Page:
“Ciacco,” Virgil replied.

    “Oh, crap.” Dante tried to hide behind Virgil, but, being that Virgil was a shade, that didn’t work particularly well. 

    At the mention of his name, Ciacco sat up. He spotted Dante easily and called out, “Hey, Dante! Come on, Dante, you know me!” 

    “Er....not really.”

    “But I’m a Florentine,” Ciacco replied. 


    “I saw the future of Florence, you know,” he said proudly. “There’s gonna be some scuffles between the whites and blacks - not racially, religiously, you understand - and then Pope Boniface VIII is going to lead the Blacks to exile a bunch of whites. Like you.”

    “Yeah, been there, done that,” Dante said dismissively. He started to walk away.

    “Wait, wait!” Ciacco called. “Remember me, won’t you? In the upper world?”

    “Yeah, yeah!” Dante tossed back. “Yeah, I’ll remember you on judgement day!” he snickered, thinking that was some horrible insult in Hell, but he couldn’t quite figure out how. He turned to Virgil. “What’ll happen to them on judgement day, anyway? Will the suffering be better or worse?”

    “Their souls will reunite with their bodies so that they can both be tortured.”

    “Oh, how fun,” Dante muttered. And so they continued to the fourth circle.

    Unsurprisingly, the fourth circle was even less fun than the previous two. Virgil and Dante found themselves standing on the edge of this gigantic ditch. Ditches are generally less than glamorous, but what was glamorous was the huge figure of Plutus, lounging on his solid gold throne. It didn’t look very comfortable, but hey, whatever floats your boat. Huge rings adorned his hands, and gold and diamond chains hung from his neck. He was the Greek god of wealth, and he sure liked his bling.

    “WHY DO YOU HOARD?” came the shout that broke the silence as one army of people rolled a rock towards another.

    The other army responded, “WHY DO YOU WASTE?” They had their own rock.

    “Who are they?” Dante asked.

    “You really are dense, you know that?” Virgil replied. “They’re the Hoarders and the Wasters. They waste their energy by rolling the rocks into each other repeatedly with no reward, because they didn’t focus on the spiritual rewards of God in life, but instead concerned themselves with material wealth that doesn’t matter.”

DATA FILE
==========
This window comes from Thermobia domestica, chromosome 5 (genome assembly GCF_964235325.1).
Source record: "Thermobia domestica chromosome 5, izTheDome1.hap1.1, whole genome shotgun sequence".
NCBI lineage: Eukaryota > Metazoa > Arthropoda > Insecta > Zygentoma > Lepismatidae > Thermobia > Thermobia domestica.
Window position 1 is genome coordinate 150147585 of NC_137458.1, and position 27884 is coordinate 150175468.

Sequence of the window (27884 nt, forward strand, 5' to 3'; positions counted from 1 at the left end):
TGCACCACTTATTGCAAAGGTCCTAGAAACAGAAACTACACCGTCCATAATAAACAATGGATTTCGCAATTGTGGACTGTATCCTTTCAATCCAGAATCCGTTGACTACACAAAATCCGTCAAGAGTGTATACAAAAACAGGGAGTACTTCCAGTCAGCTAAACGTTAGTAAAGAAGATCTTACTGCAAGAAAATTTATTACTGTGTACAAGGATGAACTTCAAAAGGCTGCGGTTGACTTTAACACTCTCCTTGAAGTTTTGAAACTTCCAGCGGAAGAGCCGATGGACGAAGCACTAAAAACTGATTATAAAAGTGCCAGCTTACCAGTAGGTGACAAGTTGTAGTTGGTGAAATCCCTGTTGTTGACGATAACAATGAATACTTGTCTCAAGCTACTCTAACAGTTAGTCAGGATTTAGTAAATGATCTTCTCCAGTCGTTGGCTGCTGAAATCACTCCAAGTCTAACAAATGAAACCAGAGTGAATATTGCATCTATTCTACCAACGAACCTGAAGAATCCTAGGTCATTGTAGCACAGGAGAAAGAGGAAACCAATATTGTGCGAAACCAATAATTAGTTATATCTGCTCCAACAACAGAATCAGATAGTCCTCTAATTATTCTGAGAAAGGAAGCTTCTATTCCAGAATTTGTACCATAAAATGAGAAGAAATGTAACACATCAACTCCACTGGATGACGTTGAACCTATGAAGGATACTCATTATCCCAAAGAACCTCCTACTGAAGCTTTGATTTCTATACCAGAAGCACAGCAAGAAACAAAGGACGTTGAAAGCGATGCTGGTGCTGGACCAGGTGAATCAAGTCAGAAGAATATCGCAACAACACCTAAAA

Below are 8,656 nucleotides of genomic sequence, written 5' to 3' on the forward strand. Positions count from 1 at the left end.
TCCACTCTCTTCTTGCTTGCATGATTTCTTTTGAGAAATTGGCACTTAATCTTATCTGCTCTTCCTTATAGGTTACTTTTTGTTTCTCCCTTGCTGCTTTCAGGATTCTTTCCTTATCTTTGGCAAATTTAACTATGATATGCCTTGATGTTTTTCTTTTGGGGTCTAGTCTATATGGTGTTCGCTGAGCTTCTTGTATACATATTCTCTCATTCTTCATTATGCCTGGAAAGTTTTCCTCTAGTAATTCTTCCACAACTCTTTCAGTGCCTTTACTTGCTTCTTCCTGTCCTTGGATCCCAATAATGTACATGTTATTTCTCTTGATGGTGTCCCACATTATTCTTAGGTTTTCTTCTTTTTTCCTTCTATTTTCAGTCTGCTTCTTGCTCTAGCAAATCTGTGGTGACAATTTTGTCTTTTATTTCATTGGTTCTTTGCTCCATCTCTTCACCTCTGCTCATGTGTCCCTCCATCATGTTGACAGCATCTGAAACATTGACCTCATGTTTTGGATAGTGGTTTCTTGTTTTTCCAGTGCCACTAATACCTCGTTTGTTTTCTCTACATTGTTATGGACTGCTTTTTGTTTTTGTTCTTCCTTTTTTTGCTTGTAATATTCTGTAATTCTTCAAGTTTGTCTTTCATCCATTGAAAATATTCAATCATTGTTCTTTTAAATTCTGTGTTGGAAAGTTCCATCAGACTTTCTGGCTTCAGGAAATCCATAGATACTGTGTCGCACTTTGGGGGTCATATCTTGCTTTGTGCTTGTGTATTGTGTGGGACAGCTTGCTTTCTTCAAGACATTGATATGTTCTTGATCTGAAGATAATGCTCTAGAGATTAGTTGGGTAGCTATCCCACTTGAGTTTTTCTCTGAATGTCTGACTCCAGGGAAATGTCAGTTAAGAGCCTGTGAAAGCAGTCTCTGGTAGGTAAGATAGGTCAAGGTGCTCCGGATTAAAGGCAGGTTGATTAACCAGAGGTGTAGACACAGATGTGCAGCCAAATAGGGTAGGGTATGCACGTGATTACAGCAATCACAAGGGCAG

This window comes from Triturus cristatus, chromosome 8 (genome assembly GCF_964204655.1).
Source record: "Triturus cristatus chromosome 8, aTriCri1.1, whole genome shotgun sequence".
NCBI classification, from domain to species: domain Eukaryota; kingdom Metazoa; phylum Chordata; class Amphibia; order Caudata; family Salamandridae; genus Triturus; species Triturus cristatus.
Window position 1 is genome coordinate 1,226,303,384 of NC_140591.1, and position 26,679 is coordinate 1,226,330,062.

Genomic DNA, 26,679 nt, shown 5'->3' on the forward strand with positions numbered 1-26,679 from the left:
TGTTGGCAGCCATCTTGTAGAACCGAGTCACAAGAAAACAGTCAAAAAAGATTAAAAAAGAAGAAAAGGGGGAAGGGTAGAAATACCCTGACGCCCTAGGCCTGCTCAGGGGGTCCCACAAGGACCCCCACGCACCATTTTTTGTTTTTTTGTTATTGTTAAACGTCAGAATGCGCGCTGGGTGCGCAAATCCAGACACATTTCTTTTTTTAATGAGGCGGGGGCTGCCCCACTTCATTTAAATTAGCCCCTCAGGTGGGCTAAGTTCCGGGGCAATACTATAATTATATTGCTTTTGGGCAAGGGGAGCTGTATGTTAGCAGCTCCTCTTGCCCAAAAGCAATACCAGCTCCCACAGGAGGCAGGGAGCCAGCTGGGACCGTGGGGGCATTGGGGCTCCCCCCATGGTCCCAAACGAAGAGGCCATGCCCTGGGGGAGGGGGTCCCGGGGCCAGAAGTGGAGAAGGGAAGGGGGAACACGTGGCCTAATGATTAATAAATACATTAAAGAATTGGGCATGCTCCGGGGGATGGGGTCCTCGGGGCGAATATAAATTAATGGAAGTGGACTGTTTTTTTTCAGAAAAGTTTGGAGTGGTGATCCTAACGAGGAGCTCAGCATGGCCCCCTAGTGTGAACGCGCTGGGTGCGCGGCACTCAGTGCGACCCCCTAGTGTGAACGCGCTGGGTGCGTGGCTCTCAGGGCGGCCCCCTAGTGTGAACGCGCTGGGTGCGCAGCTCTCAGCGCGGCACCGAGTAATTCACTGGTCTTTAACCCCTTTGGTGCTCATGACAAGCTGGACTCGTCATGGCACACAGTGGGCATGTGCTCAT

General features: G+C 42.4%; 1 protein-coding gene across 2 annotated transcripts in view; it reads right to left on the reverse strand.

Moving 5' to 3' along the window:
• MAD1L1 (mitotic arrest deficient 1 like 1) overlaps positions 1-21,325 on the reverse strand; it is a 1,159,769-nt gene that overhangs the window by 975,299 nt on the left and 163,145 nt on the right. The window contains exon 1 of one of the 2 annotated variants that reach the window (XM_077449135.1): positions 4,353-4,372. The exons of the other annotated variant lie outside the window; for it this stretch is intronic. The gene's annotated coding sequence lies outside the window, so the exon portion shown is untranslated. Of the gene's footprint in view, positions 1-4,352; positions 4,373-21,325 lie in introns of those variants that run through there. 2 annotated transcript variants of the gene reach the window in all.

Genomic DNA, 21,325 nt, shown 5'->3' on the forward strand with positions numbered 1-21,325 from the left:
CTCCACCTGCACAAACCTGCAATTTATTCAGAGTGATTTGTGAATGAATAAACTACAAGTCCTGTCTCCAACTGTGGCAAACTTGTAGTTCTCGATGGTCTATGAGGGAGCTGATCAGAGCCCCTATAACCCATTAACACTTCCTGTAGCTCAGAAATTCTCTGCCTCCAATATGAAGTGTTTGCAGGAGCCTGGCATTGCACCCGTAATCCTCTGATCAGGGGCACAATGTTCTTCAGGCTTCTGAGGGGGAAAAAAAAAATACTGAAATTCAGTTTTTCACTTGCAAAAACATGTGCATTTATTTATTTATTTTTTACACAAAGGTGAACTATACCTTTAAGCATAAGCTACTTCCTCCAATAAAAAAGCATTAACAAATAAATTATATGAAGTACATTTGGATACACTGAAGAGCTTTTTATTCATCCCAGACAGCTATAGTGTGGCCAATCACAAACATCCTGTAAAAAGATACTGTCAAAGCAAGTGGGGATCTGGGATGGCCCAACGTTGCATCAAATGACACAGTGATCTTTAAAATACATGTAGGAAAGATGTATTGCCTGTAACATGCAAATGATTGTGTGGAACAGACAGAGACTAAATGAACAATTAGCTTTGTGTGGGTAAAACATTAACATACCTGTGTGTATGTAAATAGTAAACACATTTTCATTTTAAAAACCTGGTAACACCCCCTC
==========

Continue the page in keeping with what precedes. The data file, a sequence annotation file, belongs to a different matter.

“Hell is really deep,” Dante nodded appreciatively.

    “Yeah, there are nine circles.”

    “No, I meant metaphorically.”


    The rocks crashed into and bounced off of each other, rolling over a few unfortunate souls in the process. One man clutched his shoulder. “Ah, ah! I think I pulled a muscle.”

    “Again!” Plutus shouted. A woman stood at the base of his throne, arms crossed. “Hey, babe, go get me some liquid gold, will you? I’m parched.”

    “Not a chance.”

    “Aw, come on, honey, don’t be like that.”

    “You’re out of luck,” she replied, crossing her arms.

    Plutus groaned. 

    “Who’s she?” Dante asked Virgil. 

    “Dame Fortune. She really controls wealth - she distributes it equally around. These fools thought they could control her, but they can’t. How can you control chance? Idiots.”

    “Hey! You!” Plutus called, pointing at them.

    “Hi! Us!” Virgil replied, waving. “We’re on a mission from God!”

    “Yeah, okay, whatever. Just get a move on! You’re ruining the show!” 

    “You can’t just let them go like that,” Dame Fortune grumbled. “They didn’t even get a chance to gamble.”

    “Oh, come on, take your coin tosses somewhere else,” Plutus said, rolling his eyes. “Nobody likes you.”

    Fortune’s eyes narrowed. “You’ll be sorry you said that.”

    “Why, because...”

    Virgil whispered to Dante, “Let’s go, while they’re arguing.”

    “Good idea.” 

    And so they walked into the fifth circle of Hell.

    “It’s Good Friday now,” Virgil said.

    “How do you know?” Dante asked.

    “The stars that marked our starting have fallen away.”

    Dante raised a brow. “Whatever, dude.” He looked around at the marshy pit in which they were standing. “Where are we, anyway?”

    “The marsh of the Styx, where the wrathful sinners fight each other. Watch,” Virgil said, pointing. 

    Dante watched as two sinners growled with anger and attempted to tear each other limb from limb. “Wow. It’s like female mud wrestling only...scarier. Oh, who am I kidding, there’s not much scarier than female mud wrestling.” His nose turned up in disgust, Dante added, “Let’s get out of here.” It was the first good idea he’d had all day.